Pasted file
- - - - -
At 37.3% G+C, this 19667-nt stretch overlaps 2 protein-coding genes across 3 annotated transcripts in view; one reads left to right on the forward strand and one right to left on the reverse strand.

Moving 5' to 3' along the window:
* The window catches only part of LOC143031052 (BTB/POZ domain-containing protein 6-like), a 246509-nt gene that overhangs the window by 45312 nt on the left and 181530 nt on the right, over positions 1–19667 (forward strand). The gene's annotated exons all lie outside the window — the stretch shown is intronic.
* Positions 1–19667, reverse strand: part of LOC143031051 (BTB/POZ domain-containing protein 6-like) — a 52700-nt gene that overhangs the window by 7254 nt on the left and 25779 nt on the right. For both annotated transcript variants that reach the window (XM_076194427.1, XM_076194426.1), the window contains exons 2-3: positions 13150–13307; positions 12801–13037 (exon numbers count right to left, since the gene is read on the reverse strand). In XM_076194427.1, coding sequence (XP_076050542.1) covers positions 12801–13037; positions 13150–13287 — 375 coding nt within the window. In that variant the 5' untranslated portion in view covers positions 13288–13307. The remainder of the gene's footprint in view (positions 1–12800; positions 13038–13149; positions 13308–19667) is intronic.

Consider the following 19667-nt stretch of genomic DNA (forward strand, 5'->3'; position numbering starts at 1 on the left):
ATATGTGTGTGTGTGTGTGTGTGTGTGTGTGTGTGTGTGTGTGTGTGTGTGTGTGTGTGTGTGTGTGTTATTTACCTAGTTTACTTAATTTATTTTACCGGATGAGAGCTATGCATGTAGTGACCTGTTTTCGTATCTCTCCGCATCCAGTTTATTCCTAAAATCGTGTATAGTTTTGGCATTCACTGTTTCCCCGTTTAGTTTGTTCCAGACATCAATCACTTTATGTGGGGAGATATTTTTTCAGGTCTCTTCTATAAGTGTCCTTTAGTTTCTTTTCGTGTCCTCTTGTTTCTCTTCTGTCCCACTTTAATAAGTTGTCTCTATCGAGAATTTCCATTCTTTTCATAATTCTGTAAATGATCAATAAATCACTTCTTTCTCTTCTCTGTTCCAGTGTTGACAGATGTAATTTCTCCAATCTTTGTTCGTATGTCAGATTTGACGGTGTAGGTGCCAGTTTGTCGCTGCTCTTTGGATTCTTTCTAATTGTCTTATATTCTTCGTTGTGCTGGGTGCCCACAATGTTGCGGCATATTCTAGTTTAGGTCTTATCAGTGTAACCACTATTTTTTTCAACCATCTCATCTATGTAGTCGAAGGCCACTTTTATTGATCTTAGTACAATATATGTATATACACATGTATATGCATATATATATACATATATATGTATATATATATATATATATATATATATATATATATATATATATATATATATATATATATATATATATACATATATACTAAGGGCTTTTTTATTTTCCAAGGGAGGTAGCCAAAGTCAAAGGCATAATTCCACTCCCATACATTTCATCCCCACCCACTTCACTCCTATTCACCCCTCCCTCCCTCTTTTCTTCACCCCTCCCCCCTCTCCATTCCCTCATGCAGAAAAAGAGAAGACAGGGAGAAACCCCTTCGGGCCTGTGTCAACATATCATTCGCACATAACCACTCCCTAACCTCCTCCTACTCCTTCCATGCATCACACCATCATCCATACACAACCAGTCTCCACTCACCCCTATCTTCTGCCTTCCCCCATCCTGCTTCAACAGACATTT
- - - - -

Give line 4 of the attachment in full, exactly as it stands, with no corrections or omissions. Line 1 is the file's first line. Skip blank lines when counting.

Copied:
* Positions 1–19667, reverse strand: part of LOC143031051 (BTB/POZ domain-containing protein 6-like) — a 52700-nt gene that overhangs the window by 7254 nt on the left and 25779 nt on the right. For both annotated transcript variants that reach the window (XM_076194427.1, XM_076194426.1), the window contains exons 2-3: positions 13150–13307; positions 12801–13037 (exon numbers count right to left, since the gene is read on the reverse strand). In XM_076194427.1, coding sequence (XP_076050542.1) covers positions 12801–13037; positions 13150–13287 — 375 coding nt within the window. In that variant the 5' untranslated portion in view covers positions 13288–13307. The remainder of the gene's footprint in view (positions 1–12800; positions 13038–13149; positions 13308–19667) is intronic.